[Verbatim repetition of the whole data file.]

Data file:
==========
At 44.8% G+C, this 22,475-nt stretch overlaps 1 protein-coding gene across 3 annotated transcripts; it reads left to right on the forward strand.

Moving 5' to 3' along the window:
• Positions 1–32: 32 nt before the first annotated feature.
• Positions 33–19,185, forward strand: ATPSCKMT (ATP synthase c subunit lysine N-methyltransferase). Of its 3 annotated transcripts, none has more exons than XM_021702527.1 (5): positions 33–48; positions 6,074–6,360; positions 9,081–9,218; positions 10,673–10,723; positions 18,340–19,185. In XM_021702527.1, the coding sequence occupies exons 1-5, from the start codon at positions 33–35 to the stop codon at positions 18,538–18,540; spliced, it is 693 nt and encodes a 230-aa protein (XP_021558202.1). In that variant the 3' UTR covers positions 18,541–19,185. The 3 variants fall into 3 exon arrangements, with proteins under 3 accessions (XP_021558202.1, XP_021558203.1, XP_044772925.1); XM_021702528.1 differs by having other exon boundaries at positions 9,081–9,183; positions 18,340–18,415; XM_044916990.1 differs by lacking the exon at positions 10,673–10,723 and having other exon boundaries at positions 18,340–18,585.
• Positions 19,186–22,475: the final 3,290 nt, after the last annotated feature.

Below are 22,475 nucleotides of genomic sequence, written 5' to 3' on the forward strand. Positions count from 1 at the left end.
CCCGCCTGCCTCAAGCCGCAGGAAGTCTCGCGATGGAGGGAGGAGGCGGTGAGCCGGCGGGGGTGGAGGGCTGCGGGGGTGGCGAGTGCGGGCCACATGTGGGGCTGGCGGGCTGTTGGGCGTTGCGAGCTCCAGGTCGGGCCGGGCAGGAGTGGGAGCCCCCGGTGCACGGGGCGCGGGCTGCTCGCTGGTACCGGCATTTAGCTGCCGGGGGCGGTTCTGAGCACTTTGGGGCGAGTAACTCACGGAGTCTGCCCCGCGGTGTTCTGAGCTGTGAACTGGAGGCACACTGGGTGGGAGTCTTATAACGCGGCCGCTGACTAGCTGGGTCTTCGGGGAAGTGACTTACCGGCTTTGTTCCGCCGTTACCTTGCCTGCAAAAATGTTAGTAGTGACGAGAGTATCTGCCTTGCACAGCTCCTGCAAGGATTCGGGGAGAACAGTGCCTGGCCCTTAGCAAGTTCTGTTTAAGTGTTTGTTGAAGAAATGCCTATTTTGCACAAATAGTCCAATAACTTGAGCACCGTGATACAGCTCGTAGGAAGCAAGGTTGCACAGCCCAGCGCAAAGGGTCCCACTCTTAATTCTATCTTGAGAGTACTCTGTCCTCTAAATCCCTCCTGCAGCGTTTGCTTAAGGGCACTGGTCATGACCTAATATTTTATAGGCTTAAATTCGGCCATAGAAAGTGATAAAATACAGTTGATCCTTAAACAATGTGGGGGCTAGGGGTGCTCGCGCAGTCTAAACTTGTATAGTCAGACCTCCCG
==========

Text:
At 44.8% G+C, this 22,475-nt stretch overlaps 1 protein-coding gene across 3 annotated transcripts; it reads left to right on the forward strand.

Moving 5' to 3' along the window:
• Positions 1–32: 32 nt before the first annotated feature.
• Positions 33–19,185, forward strand: ATPSCKMT (ATP synthase c subunit lysine N-methyltransferase). Of its 3 annotated transcripts, none has more exons than XM_021702527.1 (5): positions 33–48; positions 6,074–6,360; positions 9,081–9,218; positions 10,673–10,723; positions 18,340–19,185. In XM_021702527.1, the coding sequence occupies exons 1-5, from the start codon at positions 33–35 to the stop codon at positions 18,538–18,540; spliced, it is 693 nt and encodes a 230-aa protein (XP_021558202.1). In that variant the 3' UTR covers positions 18,541–19,185. The 3 variants fall into 3 exon arrangements, with proteins under 3 accessions (XP_021558202.1, XP_021558203.1, XP_044772925.1); XM_021702528.1 differs by having other exon boundaries at positions 9,081–9,183; positions 18,340–18,415; XM_044916990.1 differs by lacking the exon at positions 10,673–10,723 and having other exon boundaries at positions 18,340–18,585.
• Positions 19,186–22,475: the final 3,290 nt, after the last annotated feature.

Below are 22,475 nucleotides of genomic sequence, written 5' to 3' on the forward strand. Positions count from 1 at the left end.
CCCGCCTGCCTCAAGCCGCAGGAAGTCTCGCGATGGAGGGAGGAGGCGGTGAGCCGGCGGGGGTGGAGGGCTGCGGGGGTGGCGAGTGCGGGCCACATGTGGGGCTGGCGGGCTGTTGGGCGTTGCGAGCTCCAGGTCGGGCCGGGCAGGAGTGGGAGCCCCCGGTGCACGGGGCGCGGGCTGCTCGCTGGTACCGGCATTTAGCTGCCGGGGGCGGTTCTGAGCACTTTGGGGCGAGTAACTCACGGAGTCTGCCCCGCGGTGTTCTGAGCTGTGAACTGGAGGCACACTGGGTGGGAGTCTTATAACGCGGCCGCTGACTAGCTGGGTCTTCGGGGAAGTGACTTACCGGCTTTGTTCCGCCGTTACCTTGCCTGCAAAAATGTTAGTAGTGACGAGAGTATCTGCCTTGCACAGCTCCTGCAAGGATTCGGGGAGAACAGTGCCTGGCCCTTAGCAAGTTCTGTTTAAGTGTTTGTTGAAGAAATGCCTATTTTGCACAAATAGTCCAATAACTTGAGCACCGTGATACAGCTCGTAGGAAGCAAGGTTGCACAGCCCAGCGCAAAGGGTCCCACTCTTAATTCTATCTTGAGAGTACTCTGTCCTCTAAATCCCTCCTGCAGCGTTTGCTTAAGGGCACTGGTCATGACCTAATATTTTATAGGCTTAAATTCGGCCATAGAAAGTGATAAAATACAGTTGATCCTTAAACAATGTGGGGGCTAGGGGTGCTCGCGCAGTCTAAACTTGTATAGTCAGACCTCCCG